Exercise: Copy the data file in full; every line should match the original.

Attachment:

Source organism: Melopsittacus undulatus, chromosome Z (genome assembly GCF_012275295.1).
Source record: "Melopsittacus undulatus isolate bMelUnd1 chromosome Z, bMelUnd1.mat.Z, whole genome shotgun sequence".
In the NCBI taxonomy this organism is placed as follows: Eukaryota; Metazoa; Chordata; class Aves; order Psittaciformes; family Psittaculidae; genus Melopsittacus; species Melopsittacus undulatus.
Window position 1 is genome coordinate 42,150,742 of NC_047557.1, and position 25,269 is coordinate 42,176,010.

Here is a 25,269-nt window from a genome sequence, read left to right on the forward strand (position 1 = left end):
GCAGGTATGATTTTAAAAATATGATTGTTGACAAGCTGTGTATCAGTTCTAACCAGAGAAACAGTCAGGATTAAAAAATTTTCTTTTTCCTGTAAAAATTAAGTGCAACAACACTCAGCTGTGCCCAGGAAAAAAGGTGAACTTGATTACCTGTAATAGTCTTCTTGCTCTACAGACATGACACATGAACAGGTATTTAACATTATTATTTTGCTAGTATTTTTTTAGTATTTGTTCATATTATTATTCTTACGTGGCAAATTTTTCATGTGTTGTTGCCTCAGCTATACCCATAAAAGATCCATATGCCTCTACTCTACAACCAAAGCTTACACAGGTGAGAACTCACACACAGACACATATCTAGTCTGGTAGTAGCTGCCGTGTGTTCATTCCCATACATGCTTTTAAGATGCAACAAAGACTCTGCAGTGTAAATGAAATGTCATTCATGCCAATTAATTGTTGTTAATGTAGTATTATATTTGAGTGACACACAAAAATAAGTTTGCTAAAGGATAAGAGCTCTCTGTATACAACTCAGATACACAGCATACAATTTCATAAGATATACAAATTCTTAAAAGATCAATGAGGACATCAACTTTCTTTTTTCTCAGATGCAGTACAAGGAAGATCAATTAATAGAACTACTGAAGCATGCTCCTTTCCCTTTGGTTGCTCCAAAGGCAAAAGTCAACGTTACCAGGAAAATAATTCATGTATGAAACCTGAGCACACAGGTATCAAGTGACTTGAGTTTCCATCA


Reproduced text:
Source organism: Melopsittacus undulatus, chromosome Z (genome assembly GCF_012275295.1).
Source record: "Melopsittacus undulatus isolate bMelUnd1 chromosome Z, bMelUnd1.mat.Z, whole genome shotgun sequence".
In the NCBI taxonomy this organism is placed as follows: Eukaryota; Metazoa; Chordata; class Aves; order Psittaciformes; family Psittaculidae; genus Melopsittacus; species Melopsittacus undulatus.
Window position 1 is genome coordinate 42,150,742 of NC_047557.1, and position 25,269 is coordinate 42,176,010.

Here is a 25,269-nt window from a genome sequence, read left to right on the forward strand (position 1 = left end):
GCAGGTATGATTTTAAAAATATGATTGTTGACAAGCTGTGTATCAGTTCTAACCAGAGAAACAGTCAGGATTAAAAAATTTTCTTTTTCCTGTAAAAATTAAGTGCAACAACACTCAGCTGTGCCCAGGAAAAAAGGTGAACTTGATTACCTGTAATAGTCTTCTTGCTCTACAGACATGACACATGAACAGGTATTTAACATTATTATTTTGCTAGTATTTTTTTAGTATTTGTTCATATTATTATTCTTACGTGGCAAATTTTTCATGTGTTGTTGCCTCAGCTATACCCATAAAAGATCCATATGCCTCTACTCTACAACCAAAGCTTACACAGGTGAGAACTCACACACAGACACATATCTAGTCTGGTAGTAGCTGCCGTGTGTTCATTCCCATACATGCTTTTAAGATGCAACAAAGACTCTGCAGTGTAAATGAAATGTCATTCATGCCAATTAATTGTTGTTAATGTAGTATTATATTTGAGTGACACACAAAAATAAGTTTGCTAAAGGATAAGAGCTCTCTGTATACAACTCAGATACACAGCATACAATTTCATAAGATATACAAATTCTTAAAAGATCAATGAGGACATCAACTTTCTTTTTTCTCAGATGCAGTACAAGGAAGATCAATTAATAGAACTACTGAAGCATGCTCCTTTCCCTTTGGTTGCTCCAAAGGCAAAAGTCAACGTTACCAGGAAAATAATTCATGTATGAAACCTGAGCACACAGGTATCAAGTGACTTGAGTTTCCATCA